Alternative lenders serve as an institutional channel to reach groups of the population that cannot be yet considered eligible for an institution or are just more attracted to a tech-savvy solution. Successful alternative lenders like Prosper are innovating loan distribution channel, but cannot be really considered an alternative to institutions as they just redirect institutional money under a different dressing. The fact that three of the largest FinTech investors are international financial institutions – Citi Ventures by Citi, followed by Goldman Sachs and JP Morgan, speaks of the real source of ‘innovation’ in this space.
Same goes for InsurTech startups. MetLife, Aviva, Axa, Allianz (which recently invested in an InsurTech startup) and other global insurance companies are the ones shedding barriers for startups to enter the most complex and highly regulated industry, where making it on your own has historically been quite mythical. The InsurTech space is extremely fragmented with startups often focusing on a particular type of insurance as opposed to comprehensive services offered by institutional players.
Most importantly, the model of innovation in the insurance industry resembles the one in ‘alternative’ lending. Some partnership examples here include Munich Re’s coverage partnership with Slice Labs and with Trov, Liberty Mutual’s partnership with home security startup Canary, Amica Mutual’s partnership with a weather data sensor startup, Understory, and more.
Nowadays, innovative solutions appear to be playing more of a supportive role for mainstream companies rather than disruptive. Technology startups bring operational efficiency by offering infrastructure, automation, new pools of customers, matching platforms, etc. Startups also convey new methods of conducting business, which is based on greater transparency and simplicity.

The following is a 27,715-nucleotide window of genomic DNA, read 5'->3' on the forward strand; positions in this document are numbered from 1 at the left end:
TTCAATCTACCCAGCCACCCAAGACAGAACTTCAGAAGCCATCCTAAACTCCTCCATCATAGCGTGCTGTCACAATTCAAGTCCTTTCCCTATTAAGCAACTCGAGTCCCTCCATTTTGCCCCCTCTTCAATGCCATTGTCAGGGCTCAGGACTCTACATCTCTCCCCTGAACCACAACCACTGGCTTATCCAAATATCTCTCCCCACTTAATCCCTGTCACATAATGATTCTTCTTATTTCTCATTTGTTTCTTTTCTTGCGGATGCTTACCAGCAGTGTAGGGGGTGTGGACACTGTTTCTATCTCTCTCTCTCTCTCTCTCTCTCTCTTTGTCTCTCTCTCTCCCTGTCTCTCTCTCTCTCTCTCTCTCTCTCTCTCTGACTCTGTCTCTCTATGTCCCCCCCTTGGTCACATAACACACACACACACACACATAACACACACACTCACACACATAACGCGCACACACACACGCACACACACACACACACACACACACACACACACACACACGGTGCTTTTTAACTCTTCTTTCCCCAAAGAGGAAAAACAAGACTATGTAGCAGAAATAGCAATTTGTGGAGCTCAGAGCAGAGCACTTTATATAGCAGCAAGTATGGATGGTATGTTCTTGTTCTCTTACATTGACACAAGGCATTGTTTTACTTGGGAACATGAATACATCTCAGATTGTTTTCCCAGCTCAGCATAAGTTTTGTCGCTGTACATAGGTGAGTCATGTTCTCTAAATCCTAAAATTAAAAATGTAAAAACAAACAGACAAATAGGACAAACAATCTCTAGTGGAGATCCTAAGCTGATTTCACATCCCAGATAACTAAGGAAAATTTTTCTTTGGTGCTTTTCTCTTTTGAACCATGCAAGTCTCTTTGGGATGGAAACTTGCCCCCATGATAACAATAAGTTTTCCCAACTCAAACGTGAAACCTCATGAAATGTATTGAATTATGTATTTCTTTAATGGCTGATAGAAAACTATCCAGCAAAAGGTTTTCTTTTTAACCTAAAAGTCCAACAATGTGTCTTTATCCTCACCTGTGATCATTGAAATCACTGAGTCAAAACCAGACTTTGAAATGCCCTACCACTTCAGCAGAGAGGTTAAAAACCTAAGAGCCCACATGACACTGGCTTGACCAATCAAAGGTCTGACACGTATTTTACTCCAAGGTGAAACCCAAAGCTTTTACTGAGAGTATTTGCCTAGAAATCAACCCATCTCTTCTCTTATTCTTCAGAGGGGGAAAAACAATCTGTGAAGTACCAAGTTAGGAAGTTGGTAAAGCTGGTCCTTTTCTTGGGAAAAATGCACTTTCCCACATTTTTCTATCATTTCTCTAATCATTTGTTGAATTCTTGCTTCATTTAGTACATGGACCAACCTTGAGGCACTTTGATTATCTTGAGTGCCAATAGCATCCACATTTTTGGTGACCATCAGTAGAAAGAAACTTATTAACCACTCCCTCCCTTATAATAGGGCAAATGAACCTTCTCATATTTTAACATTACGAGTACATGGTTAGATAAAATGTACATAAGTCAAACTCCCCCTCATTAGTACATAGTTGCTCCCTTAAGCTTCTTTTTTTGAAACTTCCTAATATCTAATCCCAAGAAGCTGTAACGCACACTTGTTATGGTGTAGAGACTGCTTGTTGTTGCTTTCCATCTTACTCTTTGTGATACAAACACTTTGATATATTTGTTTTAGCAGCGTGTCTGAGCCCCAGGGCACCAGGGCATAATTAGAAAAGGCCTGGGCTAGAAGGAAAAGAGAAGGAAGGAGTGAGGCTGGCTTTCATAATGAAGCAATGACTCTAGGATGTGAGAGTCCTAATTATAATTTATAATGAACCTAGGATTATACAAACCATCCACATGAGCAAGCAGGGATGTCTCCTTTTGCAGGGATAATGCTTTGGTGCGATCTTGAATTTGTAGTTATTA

Tech-savvy entrepreneurs are an extremely important talent pool that allows large institutions to source ideas, to look at traditional models from a different perspective and through venture arms and innovation labs develop and test possible iteration for elements of their business.
While many FinTech firms are good at utilizing new technologies, we should recognize that they are very good at analyzing and fixing business problems and improving the customer experience (i.e., reducing pain points). Sometimes they find a way to provide these services more efficiently and in a less costly manner; for example, cloud services. And sometimes these services are not less expensive but provide a faster and simplified experience that customers value and are willing to pay for. You see this in some FinTech lending and payment services.
Moreover, Dimon emphasizes that it is unquestionable that FinTech will force financial institutions to move more quickly: services will be rolled out faster, and more of them will be executed on a mobile device. He also noted the inclusive role of financial technology, which makes financial services easier and often less expensive for customers, leading to many more people, including more lower-income people, joining the banking system around the world.